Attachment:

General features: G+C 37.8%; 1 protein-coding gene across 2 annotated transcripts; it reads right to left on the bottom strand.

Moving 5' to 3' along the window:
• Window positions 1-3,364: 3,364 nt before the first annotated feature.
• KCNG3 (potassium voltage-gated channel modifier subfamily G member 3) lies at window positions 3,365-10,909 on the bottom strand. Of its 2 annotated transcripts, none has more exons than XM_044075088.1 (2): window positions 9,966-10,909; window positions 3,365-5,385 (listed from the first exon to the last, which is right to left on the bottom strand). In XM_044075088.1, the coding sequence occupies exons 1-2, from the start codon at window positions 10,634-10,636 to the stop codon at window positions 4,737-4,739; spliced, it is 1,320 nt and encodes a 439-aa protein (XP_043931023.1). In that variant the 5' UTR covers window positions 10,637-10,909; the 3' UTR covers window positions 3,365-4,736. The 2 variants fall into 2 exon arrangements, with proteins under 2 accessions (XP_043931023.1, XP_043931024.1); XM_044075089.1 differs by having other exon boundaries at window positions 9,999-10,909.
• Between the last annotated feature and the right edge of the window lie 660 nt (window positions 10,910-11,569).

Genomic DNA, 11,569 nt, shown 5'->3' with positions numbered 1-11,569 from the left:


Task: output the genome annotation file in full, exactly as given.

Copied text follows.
General features: G+C 37.8%; 1 protein-coding gene across 2 annotated transcripts; it reads right to left on the bottom strand.

Moving 5' to 3' along the window:
• Window positions 1-3,364: 3,364 nt before the first annotated feature.
• KCNG3 (potassium voltage-gated channel modifier subfamily G member 3) lies at window positions 3,365-10,909 on the bottom strand. Of its 2 annotated transcripts, none has more exons than XM_044075088.1 (2): window positions 9,966-10,909; window positions 3,365-5,385 (listed from the first exon to the last, which is right to left on the bottom strand). In XM_044075088.1, the coding sequence occupies exons 1-2, from the start codon at window positions 10,634-10,636 to the stop codon at window positions 4,737-4,739; spliced, it is 1,320 nt and encodes a 439-aa protein (XP_043931023.1). In that variant the 5' UTR covers window positions 10,637-10,909; the 3' UTR covers window positions 3,365-4,736. The 2 variants fall into 2 exon arrangements, with proteins under 2 accessions (XP_043931023.1, XP_043931024.1); XM_044075089.1 differs by having other exon boundaries at window positions 9,999-10,909.
• Between the last annotated feature and the right edge of the window lie 660 nt (window positions 10,910-11,569).

Genomic DNA, 11,569 nt, shown 5'->3' with positions numbered 1-11,569 from the left: